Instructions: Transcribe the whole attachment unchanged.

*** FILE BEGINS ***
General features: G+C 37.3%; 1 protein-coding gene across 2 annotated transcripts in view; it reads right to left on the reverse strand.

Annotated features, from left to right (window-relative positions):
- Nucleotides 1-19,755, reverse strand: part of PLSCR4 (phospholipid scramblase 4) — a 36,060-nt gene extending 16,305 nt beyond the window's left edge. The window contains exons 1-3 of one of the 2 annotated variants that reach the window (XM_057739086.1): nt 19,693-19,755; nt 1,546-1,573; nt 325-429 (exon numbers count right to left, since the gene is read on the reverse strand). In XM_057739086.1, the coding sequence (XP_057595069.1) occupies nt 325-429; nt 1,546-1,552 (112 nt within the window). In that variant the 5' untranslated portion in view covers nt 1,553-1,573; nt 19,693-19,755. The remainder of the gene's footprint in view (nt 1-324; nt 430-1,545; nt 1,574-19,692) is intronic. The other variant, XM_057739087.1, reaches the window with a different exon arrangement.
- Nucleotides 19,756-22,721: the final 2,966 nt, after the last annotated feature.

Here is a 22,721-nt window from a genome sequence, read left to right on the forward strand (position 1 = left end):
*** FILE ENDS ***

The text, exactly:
General features: G+C 37.3%; 1 protein-coding gene across 2 annotated transcripts in view; it reads right to left on the reverse strand.

Annotated features, from left to right (window-relative positions):
- Nucleotides 1-19,755, reverse strand: part of PLSCR4 (phospholipid scramblase 4) — a 36,060-nt gene extending 16,305 nt beyond the window's left edge. The window contains exons 1-3 of one of the 2 annotated variants that reach the window (XM_057739086.1): nt 19,693-19,755; nt 1,546-1,573; nt 325-429 (exon numbers count right to left, since the gene is read on the reverse strand). In XM_057739086.1, the coding sequence (XP_057595069.1) occupies nt 325-429; nt 1,546-1,552 (112 nt within the window). In that variant the 5' untranslated portion in view covers nt 1,553-1,573; nt 19,693-19,755. The remainder of the gene's footprint in view (nt 1-324; nt 430-1,545; nt 1,574-19,692) is intronic. The other variant, XM_057739087.1, reaches the window with a different exon arrangement.
- Nucleotides 19,756-22,721: the final 2,966 nt, after the last annotated feature.

Here is a 22,721-nt window from a genome sequence, read left to right on the forward strand (position 1 = left end):